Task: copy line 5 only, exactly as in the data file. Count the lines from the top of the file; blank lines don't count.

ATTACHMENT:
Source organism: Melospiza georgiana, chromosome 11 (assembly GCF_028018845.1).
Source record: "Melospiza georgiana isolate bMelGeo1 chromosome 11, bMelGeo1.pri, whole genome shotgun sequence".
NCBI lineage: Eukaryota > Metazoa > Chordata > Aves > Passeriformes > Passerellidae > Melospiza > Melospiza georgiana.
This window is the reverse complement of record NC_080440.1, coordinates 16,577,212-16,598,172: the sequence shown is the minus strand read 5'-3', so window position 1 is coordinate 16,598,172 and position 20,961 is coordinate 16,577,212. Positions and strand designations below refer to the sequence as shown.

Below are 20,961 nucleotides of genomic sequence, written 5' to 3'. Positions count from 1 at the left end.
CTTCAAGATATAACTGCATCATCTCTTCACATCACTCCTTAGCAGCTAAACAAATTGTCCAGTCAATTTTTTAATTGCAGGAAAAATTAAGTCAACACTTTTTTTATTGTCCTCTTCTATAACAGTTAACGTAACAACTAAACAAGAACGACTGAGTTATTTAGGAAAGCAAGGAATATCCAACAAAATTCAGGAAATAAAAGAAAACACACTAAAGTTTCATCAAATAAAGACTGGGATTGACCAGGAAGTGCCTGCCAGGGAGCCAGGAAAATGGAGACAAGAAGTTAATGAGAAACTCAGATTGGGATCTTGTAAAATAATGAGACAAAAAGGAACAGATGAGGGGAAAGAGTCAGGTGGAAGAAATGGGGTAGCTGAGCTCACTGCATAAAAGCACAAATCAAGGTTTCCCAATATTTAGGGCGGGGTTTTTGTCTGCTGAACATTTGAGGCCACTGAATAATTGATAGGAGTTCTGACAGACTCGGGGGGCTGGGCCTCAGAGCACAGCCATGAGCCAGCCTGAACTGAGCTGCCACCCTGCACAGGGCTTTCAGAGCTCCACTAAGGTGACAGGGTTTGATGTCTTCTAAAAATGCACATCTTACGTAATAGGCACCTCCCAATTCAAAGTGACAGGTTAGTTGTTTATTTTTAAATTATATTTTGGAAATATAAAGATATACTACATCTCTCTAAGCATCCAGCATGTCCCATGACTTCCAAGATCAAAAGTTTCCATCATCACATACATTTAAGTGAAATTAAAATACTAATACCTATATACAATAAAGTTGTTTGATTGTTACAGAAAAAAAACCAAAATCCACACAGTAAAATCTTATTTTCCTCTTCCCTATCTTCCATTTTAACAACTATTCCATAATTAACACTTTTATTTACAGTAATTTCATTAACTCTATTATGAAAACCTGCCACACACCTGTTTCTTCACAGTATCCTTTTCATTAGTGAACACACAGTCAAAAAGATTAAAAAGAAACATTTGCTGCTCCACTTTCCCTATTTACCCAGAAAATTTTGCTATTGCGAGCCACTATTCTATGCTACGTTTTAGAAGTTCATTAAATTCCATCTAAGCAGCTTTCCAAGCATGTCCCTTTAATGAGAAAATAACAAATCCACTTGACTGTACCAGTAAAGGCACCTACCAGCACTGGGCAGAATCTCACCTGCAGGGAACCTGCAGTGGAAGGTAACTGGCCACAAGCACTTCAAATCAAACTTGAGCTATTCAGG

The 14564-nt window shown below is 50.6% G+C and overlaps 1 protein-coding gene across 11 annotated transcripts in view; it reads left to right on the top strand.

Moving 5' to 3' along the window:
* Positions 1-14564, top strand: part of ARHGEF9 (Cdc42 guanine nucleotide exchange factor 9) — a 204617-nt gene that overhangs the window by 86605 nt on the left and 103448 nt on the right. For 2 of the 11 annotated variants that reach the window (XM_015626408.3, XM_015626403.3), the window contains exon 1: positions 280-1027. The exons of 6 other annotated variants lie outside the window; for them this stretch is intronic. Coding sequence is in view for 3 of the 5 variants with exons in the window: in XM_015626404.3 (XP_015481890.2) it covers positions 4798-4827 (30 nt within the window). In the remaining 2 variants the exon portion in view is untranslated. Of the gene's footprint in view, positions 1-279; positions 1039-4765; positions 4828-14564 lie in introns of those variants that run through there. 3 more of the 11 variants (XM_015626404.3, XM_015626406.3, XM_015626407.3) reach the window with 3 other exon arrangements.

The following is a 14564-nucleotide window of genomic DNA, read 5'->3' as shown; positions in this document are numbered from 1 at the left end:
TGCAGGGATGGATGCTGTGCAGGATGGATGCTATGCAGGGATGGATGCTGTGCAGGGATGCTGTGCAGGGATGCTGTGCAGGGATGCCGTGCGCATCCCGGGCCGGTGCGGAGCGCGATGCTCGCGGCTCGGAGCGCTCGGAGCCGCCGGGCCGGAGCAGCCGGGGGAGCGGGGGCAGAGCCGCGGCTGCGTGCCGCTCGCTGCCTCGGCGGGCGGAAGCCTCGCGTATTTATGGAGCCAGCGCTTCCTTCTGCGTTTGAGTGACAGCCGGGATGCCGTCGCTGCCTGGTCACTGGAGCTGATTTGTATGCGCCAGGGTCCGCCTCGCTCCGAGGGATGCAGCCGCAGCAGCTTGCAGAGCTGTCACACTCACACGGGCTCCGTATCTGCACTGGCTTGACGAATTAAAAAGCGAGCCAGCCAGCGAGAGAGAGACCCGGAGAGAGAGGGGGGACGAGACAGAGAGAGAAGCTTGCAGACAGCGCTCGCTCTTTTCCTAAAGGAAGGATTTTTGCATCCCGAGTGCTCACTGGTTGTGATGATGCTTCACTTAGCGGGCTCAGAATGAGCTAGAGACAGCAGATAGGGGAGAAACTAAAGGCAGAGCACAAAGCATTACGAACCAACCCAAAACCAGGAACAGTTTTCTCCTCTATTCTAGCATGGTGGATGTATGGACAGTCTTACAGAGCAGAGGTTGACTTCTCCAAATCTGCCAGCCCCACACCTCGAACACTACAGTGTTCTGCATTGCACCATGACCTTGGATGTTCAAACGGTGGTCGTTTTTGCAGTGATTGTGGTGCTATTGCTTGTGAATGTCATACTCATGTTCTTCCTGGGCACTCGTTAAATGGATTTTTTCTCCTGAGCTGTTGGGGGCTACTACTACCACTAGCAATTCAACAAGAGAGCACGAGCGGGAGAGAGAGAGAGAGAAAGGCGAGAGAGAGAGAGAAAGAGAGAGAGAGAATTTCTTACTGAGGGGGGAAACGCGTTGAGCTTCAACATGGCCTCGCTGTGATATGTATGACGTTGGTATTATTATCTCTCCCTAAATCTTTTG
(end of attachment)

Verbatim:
Below are 20,961 nucleotides of genomic sequence, written 5' to 3'. Positions count from 1 at the left end.